EPI final tables


EPI Expenditure Categories and September 2018 Weights


Additional assets 41659The EPI was Unchanged While the CPI Rose 0.1 Percent in September

– October 11, 2018

AIER’s Everyday Price Index was unchanged for the second month in a row in September. The EPI measures price changes people see in everyday purchases such as groceries, restaurant meals, gasoline, and utilities. It excludes prices of infrequently purchased, big-ticket items (such as cars, appliances, and furniture) and prices contractually fixed for prolonged periods (such as housing).

The Consumer Price Index, which includes everyday purchases as well as infrequently purchased, big-ticket items and contractually fixed items, rose 0.1 percent in September, the second consecutive month with a 0.1 percent rise. The EPI is not seasonally adjusted, so we compare it with the unadjusted CPI. Over the past 12 months, the EPI has risen 2.3 percent, the same 12-month gain as the CPI.

The EPI including apparel, a broader measure that includes clothing and shoes, rose 0.3 percent in September and is up 2.0 percent over the past year. Apparel prices jumped 4.1 percent on a not-seasonally-adjusted basis in September, though over the past 12 months apparel prices are down 0.6 percent.

The performance of the index in September was largely driven by a decline in fuel and utilities prices (down 0.9 percent), which subtracted 0.12 percentage points. That decline was offset by higher prices for restaurants (up 0.2 percent, adding 0.04 percentage points), motor fuels (up 1.6 percent, adding 0.04 percentage points), alcoholic beverages (up 0.6 percent, adding 0.02 percentage points), cable and satellite TV and radio services (up 0.5 percent, adding 0.02 percentage points), and groceries (up 0.05 percentage points, adding 0.01 percentage points). In total, 15 of the 24 categories within the EPI were up in September while 9 were down.

Over the past year, 21 of 24 categories show higher prices compared to a year ago while 3 show price declines. However, 12 of the 21 categories with increases have 12-month gains between 0 and 2 percent, leaving just 9 with gains above 2 percent. The category with the largest increase by far is motor fuel, for which prices are up 9.2 percent from a year ago. Categories with significant decreases over the past year include nonprescription drugs (down 1.1 percent) and audio discs, tapes, and other media (off 4.6 percent).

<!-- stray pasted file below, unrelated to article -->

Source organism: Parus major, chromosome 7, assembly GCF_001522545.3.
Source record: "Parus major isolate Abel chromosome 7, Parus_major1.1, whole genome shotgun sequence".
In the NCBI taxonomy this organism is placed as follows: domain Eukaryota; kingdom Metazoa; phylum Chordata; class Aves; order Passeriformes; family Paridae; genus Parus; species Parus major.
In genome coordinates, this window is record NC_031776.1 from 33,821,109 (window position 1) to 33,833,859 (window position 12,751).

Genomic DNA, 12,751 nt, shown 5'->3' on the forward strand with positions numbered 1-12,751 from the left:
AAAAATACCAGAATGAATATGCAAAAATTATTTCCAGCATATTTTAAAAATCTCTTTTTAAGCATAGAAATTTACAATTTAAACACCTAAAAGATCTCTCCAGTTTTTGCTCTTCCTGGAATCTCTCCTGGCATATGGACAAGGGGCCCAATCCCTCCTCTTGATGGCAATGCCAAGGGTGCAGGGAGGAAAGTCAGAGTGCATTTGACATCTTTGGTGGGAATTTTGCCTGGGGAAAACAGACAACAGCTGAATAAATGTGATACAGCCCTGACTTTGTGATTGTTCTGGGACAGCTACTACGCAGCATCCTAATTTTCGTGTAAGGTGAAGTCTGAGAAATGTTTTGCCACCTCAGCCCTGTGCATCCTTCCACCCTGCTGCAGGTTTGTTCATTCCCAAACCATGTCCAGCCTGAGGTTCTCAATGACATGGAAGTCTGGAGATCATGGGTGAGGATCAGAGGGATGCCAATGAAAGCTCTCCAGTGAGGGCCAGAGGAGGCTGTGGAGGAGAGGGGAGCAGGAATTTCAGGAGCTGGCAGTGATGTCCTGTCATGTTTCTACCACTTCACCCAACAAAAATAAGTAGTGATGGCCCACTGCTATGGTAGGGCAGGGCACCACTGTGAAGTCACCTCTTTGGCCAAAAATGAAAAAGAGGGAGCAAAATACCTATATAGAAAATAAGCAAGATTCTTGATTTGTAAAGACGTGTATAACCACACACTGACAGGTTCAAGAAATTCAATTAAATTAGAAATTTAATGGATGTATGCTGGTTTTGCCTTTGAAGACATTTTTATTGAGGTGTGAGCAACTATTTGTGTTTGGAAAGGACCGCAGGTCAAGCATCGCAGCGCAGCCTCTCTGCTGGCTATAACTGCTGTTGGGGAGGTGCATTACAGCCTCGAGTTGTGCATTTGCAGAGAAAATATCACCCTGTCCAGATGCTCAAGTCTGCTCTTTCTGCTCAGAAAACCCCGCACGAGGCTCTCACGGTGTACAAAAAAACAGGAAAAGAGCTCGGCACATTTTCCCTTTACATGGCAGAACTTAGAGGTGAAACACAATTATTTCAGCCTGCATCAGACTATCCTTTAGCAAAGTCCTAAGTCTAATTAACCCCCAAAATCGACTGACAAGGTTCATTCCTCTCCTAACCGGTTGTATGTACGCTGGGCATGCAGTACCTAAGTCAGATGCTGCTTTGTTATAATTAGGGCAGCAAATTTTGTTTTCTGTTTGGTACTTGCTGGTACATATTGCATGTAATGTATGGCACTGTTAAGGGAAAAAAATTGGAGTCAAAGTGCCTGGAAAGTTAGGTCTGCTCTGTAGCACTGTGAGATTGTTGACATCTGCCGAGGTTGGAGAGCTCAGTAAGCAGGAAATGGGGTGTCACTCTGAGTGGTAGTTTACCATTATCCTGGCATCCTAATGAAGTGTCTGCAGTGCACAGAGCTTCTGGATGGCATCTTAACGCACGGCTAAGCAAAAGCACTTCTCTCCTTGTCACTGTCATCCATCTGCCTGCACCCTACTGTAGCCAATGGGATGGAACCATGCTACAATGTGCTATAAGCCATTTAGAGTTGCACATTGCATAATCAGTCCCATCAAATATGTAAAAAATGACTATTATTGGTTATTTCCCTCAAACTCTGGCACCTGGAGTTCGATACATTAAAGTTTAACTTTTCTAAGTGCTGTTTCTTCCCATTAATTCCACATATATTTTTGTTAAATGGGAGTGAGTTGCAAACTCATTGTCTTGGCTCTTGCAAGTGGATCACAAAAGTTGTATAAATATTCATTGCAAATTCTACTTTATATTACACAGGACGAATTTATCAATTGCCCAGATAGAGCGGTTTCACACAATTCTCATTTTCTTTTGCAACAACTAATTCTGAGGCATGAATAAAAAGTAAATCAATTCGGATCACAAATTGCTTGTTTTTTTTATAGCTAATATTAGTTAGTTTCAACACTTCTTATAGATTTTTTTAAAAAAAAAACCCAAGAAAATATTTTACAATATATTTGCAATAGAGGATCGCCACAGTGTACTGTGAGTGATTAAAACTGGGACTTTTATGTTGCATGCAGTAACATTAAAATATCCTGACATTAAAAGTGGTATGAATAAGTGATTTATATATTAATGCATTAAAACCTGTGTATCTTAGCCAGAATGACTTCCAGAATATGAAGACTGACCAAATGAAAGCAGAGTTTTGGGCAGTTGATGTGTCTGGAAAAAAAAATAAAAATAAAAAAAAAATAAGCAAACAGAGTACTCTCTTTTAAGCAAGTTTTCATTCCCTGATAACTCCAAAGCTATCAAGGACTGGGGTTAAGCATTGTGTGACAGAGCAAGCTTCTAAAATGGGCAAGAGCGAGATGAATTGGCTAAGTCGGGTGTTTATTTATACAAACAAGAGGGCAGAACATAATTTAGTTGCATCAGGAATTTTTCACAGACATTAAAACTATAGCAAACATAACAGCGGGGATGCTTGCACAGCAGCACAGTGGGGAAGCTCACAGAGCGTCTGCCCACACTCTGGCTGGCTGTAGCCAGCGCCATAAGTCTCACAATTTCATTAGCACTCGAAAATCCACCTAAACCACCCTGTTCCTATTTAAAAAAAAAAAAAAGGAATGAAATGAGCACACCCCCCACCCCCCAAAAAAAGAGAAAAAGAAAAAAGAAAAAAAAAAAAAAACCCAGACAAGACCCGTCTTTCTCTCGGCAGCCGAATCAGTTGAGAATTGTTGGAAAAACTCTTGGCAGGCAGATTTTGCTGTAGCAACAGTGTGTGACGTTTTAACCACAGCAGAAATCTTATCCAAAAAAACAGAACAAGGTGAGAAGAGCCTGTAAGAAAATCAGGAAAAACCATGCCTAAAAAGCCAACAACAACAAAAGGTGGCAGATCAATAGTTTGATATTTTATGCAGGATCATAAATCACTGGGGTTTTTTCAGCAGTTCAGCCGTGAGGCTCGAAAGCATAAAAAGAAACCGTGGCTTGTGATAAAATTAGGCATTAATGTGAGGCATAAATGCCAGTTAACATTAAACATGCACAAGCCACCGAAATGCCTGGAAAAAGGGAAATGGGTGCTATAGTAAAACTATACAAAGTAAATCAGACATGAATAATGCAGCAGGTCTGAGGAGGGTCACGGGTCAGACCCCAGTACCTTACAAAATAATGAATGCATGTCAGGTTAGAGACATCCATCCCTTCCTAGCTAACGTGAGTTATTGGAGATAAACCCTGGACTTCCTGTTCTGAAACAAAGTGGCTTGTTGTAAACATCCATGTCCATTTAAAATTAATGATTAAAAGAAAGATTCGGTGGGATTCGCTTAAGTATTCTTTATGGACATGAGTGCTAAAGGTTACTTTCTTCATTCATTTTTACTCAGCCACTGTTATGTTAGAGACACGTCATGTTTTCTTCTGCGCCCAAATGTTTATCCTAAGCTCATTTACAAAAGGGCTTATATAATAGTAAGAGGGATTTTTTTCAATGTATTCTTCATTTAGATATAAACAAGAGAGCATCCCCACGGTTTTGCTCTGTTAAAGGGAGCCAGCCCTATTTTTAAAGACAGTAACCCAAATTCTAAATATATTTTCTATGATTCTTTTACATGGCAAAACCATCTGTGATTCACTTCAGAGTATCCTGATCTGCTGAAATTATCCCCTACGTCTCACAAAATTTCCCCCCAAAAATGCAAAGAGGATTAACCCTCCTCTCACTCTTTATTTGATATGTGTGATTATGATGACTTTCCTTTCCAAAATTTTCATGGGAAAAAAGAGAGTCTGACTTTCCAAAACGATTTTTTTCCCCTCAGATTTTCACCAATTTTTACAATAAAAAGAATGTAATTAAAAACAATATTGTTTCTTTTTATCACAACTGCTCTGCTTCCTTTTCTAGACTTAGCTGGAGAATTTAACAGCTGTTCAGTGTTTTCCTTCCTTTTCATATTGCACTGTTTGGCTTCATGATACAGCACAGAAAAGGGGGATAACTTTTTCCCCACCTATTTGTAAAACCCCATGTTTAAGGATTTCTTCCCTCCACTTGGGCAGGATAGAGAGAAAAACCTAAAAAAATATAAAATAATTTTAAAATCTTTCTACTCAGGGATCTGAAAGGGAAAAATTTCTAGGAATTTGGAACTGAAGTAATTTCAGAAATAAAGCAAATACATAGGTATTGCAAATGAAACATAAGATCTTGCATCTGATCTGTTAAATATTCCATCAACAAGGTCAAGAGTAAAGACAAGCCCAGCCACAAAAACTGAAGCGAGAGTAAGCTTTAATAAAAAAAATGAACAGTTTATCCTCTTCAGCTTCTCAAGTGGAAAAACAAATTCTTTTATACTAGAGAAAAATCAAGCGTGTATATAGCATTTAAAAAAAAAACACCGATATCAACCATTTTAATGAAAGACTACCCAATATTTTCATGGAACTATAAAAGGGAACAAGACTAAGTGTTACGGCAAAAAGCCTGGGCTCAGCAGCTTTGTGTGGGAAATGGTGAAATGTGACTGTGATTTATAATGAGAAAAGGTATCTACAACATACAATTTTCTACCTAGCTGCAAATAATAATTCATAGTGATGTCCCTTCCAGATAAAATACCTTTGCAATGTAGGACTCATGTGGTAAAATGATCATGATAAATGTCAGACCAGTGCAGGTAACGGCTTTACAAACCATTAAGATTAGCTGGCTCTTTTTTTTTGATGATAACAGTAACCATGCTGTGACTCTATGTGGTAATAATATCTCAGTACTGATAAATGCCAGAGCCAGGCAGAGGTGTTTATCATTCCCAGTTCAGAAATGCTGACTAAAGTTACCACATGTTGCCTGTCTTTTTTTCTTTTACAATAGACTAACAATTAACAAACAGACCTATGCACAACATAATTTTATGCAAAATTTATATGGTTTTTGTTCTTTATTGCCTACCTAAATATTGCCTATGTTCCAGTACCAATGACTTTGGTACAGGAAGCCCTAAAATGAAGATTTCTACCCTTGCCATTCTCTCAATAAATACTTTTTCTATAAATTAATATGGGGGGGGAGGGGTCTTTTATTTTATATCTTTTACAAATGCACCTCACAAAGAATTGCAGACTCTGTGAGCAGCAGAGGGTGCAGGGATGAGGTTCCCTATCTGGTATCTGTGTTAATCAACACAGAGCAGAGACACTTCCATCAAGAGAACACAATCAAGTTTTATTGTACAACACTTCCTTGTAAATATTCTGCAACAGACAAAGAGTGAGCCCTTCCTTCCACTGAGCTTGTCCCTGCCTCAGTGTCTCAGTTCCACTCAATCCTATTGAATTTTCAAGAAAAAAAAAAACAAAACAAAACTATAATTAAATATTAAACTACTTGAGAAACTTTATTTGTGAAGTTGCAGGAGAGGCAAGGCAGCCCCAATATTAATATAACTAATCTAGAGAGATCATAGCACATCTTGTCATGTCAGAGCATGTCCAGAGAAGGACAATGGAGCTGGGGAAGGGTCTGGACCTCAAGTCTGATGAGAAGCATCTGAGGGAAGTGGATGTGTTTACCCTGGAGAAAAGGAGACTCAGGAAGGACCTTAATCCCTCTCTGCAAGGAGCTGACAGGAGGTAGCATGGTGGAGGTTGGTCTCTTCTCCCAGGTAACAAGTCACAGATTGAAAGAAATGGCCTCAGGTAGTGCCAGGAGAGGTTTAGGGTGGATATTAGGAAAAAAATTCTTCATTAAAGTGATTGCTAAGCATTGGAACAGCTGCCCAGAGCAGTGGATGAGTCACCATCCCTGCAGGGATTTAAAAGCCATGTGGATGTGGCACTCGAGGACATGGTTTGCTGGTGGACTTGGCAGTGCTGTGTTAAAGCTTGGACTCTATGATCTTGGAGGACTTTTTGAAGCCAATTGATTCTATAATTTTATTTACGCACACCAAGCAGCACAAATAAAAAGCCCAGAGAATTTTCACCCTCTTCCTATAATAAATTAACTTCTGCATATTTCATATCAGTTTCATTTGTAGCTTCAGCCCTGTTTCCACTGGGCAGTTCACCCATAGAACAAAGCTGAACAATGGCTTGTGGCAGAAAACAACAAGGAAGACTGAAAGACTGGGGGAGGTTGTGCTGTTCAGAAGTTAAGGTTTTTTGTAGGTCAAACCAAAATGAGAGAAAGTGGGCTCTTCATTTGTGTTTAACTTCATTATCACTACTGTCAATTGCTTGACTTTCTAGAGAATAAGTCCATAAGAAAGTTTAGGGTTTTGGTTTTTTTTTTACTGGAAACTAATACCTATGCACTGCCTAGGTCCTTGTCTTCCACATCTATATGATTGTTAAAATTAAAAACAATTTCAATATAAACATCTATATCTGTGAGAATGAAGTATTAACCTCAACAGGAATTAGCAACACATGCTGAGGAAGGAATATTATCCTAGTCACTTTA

The components with the largest weights in the EPI are food at home (20.7 percent), food away from home (17.1 percent), household fuels and utilities (13.5 percent), and motor fuel (12.6 percent). Together, these four categories account for 63.9 percent of the EPI. Among these important components, food at home is up just 0.4 percent from a year ago, food away from home is up 2.6 percent, household fuels and utilities are up 0.5 percent, and motor fuel is 9.2 percent higher. Most consumers watch prices, but certain ones, even among everyday purchases, tend to stand out. Food and gasoline prices tend to be volatile and get attention, particularly when prices rise quickly.

Price increases have accelerated over the past year as the 12-month change in the EPI has risen from 0.9 percent in June 2017 to the 2.3 percent pace last month. Over that same period, increases in the CPI have gone from 1.6 to 2.3 percent. Still, annualized price increases remain generally mild by historical comparison with the 20-year annualized gain in the EPI coming in at 2.6 percent through September 2018.

Robert Hughes

Bob Hughes

Robert Hughes joined AIER in 2013 following more than 25 years in economic and financial markets research on Wall Street. Bob was formerly the head of Global Equity Strategy for Brown Brothers Harriman, where he developed equity investment strategy combining top-down macro analysis with bottom-up fundamentals.

Prior to BBH, Bob was a Senior Equity Strategist for State Street Global Markets, Senior Economic Strategist with Prudential Equity Group and Senior Economist and Financial Markets Analyst for Citicorp Investment Services. Bob has a MA in economics from Fordham University and a BS in business from Lehigh University.

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